IT’S AMAZING how in the midst of tragedy, some people can find a golden nugget. Three days after yet another National Service (NS) trainee died while in the custody of NS officials, enterprising individuals have realised that a very profitable business opportunity has revealed itself.
With the announcement of the deputy prime minister on Saturday that the government will outsource health check-ups for the 90,000-odd teenagers that are called up for NS training annually, it is a foregone conclusion that the rent-seekers will be queuing outside the offices of the NS Training Department and the Defence Ministry hoping to pitch for the contract that promises millions in returns.
While the family of 18-year-old Too Hui Min comes to terms with the death of their daughter of something as treatable as constipation, the well-connected, enterprising and shrewd are falling over each other to ensure that they clinch the deal.
They are hoping to strike it rich at the expense of Hui Min and the 15 other children who died during training for various ailments and accidents since the NS scheme was introduced four years ago.
For those not very business savvy, you don’t have to scratch your heads to figure out how to compose a proposal.
Just photo-copy or re-work the previous health check schemes that have emerged in recent times – Fomema for foreign workers and the shelved E-Kesihatan for commercial vehicle drivers and attendants. Make sure you appoint a Yang Berhormat or former NS Training Council member or retired ministry official as your chairman or director, as this will facilitate access to the top brass who will ultimately decide if you get the job. Cook up a catchy name like NSihat or F-Kesihatan and impose a fee of RM50 on the parents who will be compelled to take their kids to a panel clinic certified by you. Any clinic which would want to be a panel of NSihat will have to pay RM100 as “joining fee”. Charge another RM80 for “administrative fees”. To refill the coffers make sure you also impose an annual “membership” fee of RM100 on these panel clinics.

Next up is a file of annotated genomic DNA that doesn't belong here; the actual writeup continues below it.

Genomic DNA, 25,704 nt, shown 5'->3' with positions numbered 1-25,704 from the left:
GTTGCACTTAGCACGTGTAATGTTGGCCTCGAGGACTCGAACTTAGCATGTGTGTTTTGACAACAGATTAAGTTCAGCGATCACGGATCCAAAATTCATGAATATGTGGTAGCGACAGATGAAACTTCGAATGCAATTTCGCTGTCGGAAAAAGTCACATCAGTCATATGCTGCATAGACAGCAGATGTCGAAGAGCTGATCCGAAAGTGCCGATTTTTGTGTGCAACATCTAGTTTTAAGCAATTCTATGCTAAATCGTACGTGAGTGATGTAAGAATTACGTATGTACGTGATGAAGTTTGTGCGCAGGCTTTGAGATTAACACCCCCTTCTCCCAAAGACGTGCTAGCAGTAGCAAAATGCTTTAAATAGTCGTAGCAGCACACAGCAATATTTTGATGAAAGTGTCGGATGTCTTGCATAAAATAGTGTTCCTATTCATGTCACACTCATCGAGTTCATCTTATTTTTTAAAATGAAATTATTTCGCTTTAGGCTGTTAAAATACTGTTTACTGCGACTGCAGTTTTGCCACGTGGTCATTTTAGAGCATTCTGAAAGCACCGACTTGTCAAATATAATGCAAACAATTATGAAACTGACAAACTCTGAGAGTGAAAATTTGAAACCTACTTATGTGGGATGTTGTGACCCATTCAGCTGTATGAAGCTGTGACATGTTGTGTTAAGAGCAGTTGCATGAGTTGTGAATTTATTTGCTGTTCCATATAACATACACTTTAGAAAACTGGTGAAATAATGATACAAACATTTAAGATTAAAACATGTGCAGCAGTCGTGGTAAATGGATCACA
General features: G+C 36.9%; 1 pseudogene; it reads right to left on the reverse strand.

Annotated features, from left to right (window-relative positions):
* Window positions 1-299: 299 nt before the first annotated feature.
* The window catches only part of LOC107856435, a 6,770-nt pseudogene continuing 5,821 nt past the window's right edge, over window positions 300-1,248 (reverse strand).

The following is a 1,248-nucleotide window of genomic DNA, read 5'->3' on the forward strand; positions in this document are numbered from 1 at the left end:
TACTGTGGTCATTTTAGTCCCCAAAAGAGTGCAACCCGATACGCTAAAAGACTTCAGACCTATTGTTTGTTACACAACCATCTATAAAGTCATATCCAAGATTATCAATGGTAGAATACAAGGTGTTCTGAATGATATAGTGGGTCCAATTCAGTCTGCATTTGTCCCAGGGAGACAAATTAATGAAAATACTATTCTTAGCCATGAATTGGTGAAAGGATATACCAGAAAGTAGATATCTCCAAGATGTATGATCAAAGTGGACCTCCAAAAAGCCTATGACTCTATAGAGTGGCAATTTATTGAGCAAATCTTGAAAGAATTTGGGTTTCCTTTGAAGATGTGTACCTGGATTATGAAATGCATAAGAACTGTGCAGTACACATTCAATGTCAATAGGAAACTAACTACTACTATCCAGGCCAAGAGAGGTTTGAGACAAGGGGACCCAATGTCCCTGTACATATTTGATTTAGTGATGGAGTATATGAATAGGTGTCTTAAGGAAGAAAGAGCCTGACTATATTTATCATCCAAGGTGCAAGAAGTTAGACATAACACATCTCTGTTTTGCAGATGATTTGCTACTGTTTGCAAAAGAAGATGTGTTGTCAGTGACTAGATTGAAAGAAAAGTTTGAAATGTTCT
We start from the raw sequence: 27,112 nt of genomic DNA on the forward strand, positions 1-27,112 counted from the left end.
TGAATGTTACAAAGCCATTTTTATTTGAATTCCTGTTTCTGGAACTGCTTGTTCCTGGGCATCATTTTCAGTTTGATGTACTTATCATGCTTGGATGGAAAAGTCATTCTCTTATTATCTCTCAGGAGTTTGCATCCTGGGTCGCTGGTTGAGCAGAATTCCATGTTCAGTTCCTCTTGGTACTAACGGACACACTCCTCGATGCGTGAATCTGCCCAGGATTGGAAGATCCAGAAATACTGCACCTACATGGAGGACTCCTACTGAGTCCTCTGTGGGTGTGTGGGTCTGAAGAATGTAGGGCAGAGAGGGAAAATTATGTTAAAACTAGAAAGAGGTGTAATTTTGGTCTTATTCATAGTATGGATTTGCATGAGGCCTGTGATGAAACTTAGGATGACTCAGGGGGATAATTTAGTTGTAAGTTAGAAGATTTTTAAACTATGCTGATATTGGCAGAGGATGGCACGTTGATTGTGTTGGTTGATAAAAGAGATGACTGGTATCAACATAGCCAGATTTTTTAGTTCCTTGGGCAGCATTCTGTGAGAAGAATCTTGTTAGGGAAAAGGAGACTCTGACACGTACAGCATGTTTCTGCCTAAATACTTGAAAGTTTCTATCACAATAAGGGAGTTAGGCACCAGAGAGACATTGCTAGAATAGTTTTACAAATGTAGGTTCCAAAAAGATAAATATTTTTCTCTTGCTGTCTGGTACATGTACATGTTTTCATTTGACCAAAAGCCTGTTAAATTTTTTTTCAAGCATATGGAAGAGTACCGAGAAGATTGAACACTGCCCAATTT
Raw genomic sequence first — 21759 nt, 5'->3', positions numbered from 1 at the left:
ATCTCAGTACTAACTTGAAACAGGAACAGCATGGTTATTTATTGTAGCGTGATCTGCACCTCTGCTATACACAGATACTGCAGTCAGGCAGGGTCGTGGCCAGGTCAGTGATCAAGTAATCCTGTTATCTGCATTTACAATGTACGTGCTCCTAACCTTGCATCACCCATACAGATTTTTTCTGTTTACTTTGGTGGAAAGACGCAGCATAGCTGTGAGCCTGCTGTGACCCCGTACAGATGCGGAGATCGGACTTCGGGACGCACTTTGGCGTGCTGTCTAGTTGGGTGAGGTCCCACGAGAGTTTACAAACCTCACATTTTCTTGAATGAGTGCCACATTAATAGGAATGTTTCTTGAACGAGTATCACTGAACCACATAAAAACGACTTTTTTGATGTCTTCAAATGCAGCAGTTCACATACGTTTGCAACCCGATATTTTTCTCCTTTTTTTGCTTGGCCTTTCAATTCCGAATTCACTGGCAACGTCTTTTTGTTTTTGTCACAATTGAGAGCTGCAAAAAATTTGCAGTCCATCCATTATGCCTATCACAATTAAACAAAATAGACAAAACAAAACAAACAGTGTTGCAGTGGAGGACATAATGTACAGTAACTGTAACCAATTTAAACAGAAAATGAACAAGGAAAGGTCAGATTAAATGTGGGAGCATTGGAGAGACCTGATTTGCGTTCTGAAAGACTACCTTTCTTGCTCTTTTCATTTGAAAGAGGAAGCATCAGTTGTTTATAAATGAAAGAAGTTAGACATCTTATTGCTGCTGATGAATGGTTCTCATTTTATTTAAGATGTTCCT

And don’t forget, of the RM50 that hapless parents pay for their children’s check-ups, you get RM20. Multiply this by 30,000 trainees, and you make a cool RM600,000 per batch of NS trainees. And there are three batches a year which brings the total to about 90,000 medical check-ups. Sembilan puluh ribu darab RM20? You do the math!
Instead of tweaking the requirement for medical check ups so that thorough examinations are done before admission into the camp, currently the onus is on parents to fill out a checklist ala an insurance policy application, and obtain a doctor’s signature at the bottom of the form. This signature, as I have discovered from some parents, is not compulsory. The lucky ones are later discovered to be unfit for the rigorous activities and sent home. The not-so-lucky ones return in a coffin.
What happened to the promise of a medical officer in every camp? Why are camp commandants so complacent about the medical needs of the trainees, so much so that 15 of the 16 deaths are due to delayed medical treatment?
It seems that “outsourcing” seems to be the miracle solution for every flaw in the administration. By introducing privatisation from buying jets to supplying nasi lemak, the decision-makers think they are killing two birds with one stone – addressing weaknesses and sharing the economic pie in the spirit of the New Economic Policy (NEP). From less-than-satisfactory living conditions, low quality food, poorly trained and abusive camp trainers and as we have sadly experienced, poor healthcare, the complaints are legion. It is about time that the whole programme is reviewed or scrapped.
To say that the programme is compulsory as it helps to forge unity among the various races is laughable and an insult to one’s intelligence. What can you achieve in three months, where 12 years of national schooling have failed?
Compelling parents to release their children into the care of the NS Training Department for three months when the department itself cannot guarantee their well-being, is akin to using the law to take hostage of our children.
Instead of suspending the NS training scheme until all flaws are ironed out, the government wants to push ahead with an ill-conceived, poorly thought out and profit-oriented policy where the pawns and ultimate victims are our children. For whose benefit is it for really? One begs an answer.